The Gore-Ing of Mitt Romney: Poisonous cycle of gotcha coverage and access restrictions recalls an earlier campaign
The profane confrontation between one of Mitt Romney’s press aides and reporters at the end of the presumptive GOP nominee’s difficult overseas trip has brought new attention to the way the 2012 race is being covered in the press—in particular, the media’s embarrassing gaffe obsession and the incentives it provides for campaigns to place ever-greater limitations on access to their candidates in unscripted settings.
This dynamic has been especially pathological for Romney. Politico’s Jonathan Martin best captured how the presumptive GOP nominee’s relationship with the media has devolved into a self-perpetuating cycle of gaffes and access restrictions:
Without anything of substance to say [in Europe] beyond what he’s repeatedly said in the U.S., he created something of a vacuum that he then filled with his own gaffes.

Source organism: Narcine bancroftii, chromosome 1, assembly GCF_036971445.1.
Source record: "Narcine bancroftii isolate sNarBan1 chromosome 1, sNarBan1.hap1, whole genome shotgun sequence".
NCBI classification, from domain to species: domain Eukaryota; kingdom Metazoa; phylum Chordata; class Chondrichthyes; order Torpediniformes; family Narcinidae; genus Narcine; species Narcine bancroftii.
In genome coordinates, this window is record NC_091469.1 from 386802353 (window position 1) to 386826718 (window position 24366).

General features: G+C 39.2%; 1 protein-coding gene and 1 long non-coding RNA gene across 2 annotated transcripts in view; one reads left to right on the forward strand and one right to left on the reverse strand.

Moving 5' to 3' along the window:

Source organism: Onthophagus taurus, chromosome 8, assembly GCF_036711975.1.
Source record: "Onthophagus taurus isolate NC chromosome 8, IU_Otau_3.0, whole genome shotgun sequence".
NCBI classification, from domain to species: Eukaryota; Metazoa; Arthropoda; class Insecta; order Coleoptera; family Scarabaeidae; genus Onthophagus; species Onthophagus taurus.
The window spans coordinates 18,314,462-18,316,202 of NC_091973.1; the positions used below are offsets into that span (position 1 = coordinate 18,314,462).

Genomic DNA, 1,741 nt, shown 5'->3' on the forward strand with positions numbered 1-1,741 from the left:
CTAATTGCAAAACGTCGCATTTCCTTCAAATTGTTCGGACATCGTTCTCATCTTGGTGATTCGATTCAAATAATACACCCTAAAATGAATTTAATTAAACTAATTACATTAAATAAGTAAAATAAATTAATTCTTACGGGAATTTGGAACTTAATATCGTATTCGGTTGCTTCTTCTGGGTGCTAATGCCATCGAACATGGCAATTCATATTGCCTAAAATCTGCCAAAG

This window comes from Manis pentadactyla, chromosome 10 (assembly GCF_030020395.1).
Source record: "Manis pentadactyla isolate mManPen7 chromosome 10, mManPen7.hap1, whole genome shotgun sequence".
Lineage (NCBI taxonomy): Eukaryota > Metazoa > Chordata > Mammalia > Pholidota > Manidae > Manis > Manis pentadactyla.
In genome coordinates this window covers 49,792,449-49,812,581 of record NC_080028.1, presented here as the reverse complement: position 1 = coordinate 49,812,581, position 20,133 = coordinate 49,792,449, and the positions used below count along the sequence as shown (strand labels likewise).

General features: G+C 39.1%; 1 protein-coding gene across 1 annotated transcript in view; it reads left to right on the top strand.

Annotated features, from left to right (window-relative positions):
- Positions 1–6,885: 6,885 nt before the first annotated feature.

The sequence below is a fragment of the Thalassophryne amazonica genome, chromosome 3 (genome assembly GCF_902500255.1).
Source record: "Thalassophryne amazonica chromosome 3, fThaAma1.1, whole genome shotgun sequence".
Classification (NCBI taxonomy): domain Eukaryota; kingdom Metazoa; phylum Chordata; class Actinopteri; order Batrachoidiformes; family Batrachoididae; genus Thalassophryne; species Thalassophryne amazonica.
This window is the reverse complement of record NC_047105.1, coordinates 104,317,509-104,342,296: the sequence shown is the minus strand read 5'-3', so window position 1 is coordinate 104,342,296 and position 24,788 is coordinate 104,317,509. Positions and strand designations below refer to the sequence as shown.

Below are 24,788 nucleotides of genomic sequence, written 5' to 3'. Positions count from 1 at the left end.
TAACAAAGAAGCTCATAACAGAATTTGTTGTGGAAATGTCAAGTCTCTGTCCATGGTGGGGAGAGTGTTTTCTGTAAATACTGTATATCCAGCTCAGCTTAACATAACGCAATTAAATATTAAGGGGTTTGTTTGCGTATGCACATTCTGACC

And he made the situation worse by effectively hiding from his traveling press corps for much of his trip, taking three questions at the beginning but then not holding a single other press conference. He conducted a series of TV interviews but offered significantly less access than Obama did on his overseas campaign trip four years ago.
Romney is in the midst of a harmful, self-reinforcing cycle in which he commits a gaffe, grows angry at the press for covering it and punishes them by refusing to take questions because he doesn’t want to be asked about the gaffe.
This has created an almost toxic relationship between Romney and his traveling press corps.
While the gaffe patrol isn’t the only reason that the presidential campaigns are placing such tight limitations on the press, any discussion of those issues should acknowledge the role that the media’s seeming hostility toward Romney is playing in the coverage and in the access restrictions that have been imposed by his campaign. By early 2011, it was apparent that many reporters viewed Romney as inauthentic and were selecting anecdotes to report that were consistent with this narrative. Coverage during the GOP primaries and the ensuing months was often similarly hostile. Fearful of the media focusing on the mistakes of its error-prone candidate, the campaign has locked down Romney so tightly that the traveling press were only granted a total of three questions during the seven-day foreign trip (though Romney did conduct substantive interviews with broadcast and cable networks).